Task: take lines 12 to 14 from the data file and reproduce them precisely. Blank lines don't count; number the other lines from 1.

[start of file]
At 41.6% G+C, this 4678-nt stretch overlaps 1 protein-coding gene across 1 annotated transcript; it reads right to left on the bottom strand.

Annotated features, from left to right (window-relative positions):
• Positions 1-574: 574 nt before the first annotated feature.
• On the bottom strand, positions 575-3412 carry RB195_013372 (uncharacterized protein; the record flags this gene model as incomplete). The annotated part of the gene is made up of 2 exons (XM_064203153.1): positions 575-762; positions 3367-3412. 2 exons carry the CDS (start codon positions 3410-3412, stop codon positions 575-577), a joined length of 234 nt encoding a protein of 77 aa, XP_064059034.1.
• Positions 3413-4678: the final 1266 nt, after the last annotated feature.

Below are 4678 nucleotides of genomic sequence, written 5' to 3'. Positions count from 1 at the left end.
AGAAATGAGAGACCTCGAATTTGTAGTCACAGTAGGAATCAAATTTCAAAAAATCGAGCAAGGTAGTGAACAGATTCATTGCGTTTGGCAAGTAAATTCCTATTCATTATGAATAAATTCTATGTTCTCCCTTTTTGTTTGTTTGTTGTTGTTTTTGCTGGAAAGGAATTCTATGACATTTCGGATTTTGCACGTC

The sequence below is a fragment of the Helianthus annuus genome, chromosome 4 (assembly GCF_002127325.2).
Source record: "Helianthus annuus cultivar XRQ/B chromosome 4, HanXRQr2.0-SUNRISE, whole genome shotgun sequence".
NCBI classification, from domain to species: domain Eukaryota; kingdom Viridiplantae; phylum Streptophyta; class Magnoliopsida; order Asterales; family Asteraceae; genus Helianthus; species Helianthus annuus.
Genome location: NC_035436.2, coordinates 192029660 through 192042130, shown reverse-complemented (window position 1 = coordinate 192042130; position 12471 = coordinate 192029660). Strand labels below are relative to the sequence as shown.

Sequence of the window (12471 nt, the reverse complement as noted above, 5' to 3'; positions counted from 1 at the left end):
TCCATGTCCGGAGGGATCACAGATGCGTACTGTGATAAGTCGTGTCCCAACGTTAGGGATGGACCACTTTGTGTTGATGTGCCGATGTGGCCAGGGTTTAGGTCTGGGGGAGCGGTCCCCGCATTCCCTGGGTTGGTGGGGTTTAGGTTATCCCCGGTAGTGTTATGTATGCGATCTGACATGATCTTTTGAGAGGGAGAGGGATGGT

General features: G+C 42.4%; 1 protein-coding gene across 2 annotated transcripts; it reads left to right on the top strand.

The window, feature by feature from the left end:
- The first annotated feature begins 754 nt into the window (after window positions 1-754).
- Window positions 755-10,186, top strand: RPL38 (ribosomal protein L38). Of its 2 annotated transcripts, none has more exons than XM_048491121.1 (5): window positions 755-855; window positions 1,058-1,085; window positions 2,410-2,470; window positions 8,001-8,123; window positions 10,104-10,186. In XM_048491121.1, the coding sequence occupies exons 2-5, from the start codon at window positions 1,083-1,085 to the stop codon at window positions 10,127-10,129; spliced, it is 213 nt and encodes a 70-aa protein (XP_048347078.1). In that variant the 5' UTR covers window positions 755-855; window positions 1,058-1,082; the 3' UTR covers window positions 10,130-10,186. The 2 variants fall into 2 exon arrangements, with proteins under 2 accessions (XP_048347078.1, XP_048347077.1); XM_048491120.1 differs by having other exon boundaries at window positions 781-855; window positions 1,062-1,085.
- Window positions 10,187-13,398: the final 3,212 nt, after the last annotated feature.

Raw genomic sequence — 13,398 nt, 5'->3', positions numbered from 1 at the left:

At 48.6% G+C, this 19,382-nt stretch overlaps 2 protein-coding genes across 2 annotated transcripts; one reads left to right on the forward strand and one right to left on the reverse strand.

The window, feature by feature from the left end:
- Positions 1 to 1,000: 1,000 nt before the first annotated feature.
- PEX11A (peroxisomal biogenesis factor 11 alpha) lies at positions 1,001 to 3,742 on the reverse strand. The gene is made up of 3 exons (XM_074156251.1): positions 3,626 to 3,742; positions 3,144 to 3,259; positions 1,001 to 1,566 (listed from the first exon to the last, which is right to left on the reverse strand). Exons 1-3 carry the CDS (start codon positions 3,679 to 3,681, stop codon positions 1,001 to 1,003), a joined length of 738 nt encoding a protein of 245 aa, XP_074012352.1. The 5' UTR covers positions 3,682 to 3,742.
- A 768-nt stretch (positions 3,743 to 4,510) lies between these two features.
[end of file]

Sequence of the window (12471 nt, the reverse complement as noted above, 5' to 3'; positions counted from 1 at the left end):
TCCATGTCCGGAGGGATCACAGATGCGTACTGTGATAAGTCGTGTCCCAACGTTAGGGATGGACCACTTTGTGTTGATGTGCCGATGTGGCCAGGGTTTAGGTCTGGGGGAGCGGTCCCCGCATTCCCTGGGTTGGTGGGGTTTAGGTTATCCCCGGTAGTGTTATGTATGCGATCTGACATGATCTTTTGAGAGGGAGAGGGATGGT

General features: G+C 42.4%; 1 protein-coding gene across 2 annotated transcripts; it reads left to right on the top strand.